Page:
Folio operates no retail stores and does not maintain any store, office, distribution house, sales house, sample room, warehouse, or other place of business in Connecticut. It has no solicitors, canvassers, sales persons, authorized agents, or representatives in the state. It is not licensed to do business in Connecticut and has no merchandise or inventory in the state. Contacts with Folio are made through an “800” number. It has no bank accounts here, retains no security interest in goods sold to state residents, and does not investigate credit or collect accounts in Connecticut.


Folio – Nexus on Its Own

The U.S. Supreme Court has stated that the relevant legal inquiry for reviewing the constitutionality of imposing state sales and use tax on an out-of-state seller is whether there exists “some definite link, some minimum connection, between the state and the person, property or transaction it seeks to tax.” (National Bellas Hess, Inc. v. Department of Revenue (386 U.S. 753 (1967)).

The Connecticut court found that Folio, viewed independently, does not have enough of a connection to Connecticut to support taxation here. Its only contacts with the state are “through the mail or common carriers.” (SFA Folio Collections, p. 239)

Folio – Nexus Through Affiliate That Has Nexus

The DRS commissioner argued that the presence in Connecticut of an affiliated corporation (Saks-Stamford) gave Folio an “economic presence” in the state that supports requiring Folio to collect sales and use tax from Connecticut customers. The commissioner claimed that, because both Folio and Saks-Stamford have a common parent, their separate corporate existence should be disregarded and they should be treated as one enterprise for establishing tax nexus.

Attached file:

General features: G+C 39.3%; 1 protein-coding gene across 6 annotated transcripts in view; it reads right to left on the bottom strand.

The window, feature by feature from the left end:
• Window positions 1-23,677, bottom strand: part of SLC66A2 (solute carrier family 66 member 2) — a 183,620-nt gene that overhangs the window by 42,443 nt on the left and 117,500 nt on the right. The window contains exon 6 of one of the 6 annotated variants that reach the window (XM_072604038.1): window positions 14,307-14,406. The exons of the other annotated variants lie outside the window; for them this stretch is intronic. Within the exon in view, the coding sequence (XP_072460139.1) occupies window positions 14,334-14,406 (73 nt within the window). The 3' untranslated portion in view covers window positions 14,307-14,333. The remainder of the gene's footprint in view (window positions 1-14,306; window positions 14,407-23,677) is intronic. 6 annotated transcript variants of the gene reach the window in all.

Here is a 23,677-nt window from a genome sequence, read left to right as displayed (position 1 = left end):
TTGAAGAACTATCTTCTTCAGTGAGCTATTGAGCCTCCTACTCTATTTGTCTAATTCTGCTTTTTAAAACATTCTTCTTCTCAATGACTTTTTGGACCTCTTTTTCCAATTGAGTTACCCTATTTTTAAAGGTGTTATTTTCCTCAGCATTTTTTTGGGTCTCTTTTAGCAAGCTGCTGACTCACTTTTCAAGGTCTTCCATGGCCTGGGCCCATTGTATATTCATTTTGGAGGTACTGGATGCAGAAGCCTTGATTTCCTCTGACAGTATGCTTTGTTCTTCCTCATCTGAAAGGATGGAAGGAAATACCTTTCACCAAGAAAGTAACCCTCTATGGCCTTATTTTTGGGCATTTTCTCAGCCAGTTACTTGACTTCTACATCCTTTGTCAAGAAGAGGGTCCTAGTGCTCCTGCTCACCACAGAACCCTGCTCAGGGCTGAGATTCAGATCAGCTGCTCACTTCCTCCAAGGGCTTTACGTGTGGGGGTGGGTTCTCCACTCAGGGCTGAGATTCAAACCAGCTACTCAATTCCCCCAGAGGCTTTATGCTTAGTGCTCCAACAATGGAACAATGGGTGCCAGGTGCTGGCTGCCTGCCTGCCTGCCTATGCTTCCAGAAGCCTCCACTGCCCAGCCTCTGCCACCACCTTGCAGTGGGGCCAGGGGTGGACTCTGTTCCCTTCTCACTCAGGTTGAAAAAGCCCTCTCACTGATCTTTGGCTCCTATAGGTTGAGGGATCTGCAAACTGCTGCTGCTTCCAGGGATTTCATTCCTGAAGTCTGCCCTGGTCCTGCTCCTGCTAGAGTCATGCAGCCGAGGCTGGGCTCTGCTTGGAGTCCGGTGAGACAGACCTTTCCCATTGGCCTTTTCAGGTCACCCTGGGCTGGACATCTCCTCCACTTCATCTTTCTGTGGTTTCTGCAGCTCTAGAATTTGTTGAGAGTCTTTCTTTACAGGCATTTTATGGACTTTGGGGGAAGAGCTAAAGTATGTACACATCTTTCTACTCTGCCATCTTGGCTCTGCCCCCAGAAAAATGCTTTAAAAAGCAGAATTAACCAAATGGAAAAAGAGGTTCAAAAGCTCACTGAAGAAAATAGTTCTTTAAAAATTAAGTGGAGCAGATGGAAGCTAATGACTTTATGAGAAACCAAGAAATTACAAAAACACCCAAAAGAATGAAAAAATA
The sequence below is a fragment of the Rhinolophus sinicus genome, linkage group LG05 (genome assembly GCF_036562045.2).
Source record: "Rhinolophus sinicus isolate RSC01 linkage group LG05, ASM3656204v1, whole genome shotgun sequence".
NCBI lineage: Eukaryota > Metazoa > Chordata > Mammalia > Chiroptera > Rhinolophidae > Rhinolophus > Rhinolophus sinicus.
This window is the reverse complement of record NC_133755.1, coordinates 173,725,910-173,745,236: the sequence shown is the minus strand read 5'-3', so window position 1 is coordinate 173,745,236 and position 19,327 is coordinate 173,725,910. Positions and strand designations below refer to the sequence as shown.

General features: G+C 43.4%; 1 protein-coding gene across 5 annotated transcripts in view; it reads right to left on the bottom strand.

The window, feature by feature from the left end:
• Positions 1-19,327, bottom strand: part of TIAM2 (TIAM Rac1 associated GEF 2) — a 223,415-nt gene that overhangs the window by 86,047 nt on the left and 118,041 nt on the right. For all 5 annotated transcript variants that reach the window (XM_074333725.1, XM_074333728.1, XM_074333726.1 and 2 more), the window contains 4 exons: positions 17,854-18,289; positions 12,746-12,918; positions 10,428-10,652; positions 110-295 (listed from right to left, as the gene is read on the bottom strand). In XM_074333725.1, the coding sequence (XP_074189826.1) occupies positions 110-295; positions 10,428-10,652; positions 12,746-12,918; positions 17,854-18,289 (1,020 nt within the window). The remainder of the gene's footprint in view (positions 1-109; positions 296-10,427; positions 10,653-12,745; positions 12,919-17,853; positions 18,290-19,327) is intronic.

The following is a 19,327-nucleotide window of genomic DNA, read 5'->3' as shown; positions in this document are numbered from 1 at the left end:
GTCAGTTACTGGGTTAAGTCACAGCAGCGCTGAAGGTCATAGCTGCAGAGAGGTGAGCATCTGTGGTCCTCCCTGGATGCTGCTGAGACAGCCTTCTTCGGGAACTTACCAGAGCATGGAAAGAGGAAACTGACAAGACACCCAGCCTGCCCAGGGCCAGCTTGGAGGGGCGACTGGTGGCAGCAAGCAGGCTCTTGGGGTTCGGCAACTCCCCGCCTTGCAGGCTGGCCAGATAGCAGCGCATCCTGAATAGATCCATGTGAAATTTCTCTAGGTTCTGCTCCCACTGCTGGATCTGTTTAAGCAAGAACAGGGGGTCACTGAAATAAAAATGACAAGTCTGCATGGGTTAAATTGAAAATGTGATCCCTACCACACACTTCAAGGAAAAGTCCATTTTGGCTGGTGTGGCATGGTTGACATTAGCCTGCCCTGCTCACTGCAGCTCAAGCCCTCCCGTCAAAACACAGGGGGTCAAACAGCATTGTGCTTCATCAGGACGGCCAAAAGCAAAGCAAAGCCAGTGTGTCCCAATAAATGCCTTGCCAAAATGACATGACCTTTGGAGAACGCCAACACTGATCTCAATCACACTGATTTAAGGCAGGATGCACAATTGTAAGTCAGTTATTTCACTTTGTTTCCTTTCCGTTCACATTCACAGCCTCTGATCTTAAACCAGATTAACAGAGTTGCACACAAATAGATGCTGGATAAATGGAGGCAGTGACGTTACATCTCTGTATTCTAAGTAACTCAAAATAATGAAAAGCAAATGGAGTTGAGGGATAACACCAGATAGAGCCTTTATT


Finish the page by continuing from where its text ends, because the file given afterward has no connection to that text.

The court stated that: “Connecticut courts will disregard the corporate structure and pierce the corporate veil only under exceptional circumstances, for example, where the corporation is a mere shell, serving no legitimate purpose, and used primarily as an intermediary to perpetuate fraud or promote injustice.” (Ibid., p. 230, citations omitted)

The court found no statutory authority within the Connecticut sales and use tax chapter allowing DRS to treat separate corporations as part of one enterprise. “It is a fundamental principle of corporate law that the parent corporation and its subsidiary are treated as separate and distinct legal persons even though the parent owns all the shares in the subsidiary and the two enterprises have identical directors and officers.” (Ibid., p. 232)

The SFA decision affirmed that the court would recognize the separate corporate entities of affiliated corporations, absent illegitimate purposes, unless:

1. their business transactions, property, employees, or bank and other accounts and records are intermingled;

2. they do not observe the formalities of separate corporate procedures;

3. the corporation is inadequately financed as a separate unit when it comes to meeting its normal obligations;

4. the respective enterprises are not held out to the public as separate; and

5. the policies of the corporation are not directed primarily to its own interest but to those of its affiliate.

Using this standard, the court found that “Folio is not a paper arrangement but a separate and independently functioning corporation.” (Ibid., p. 234)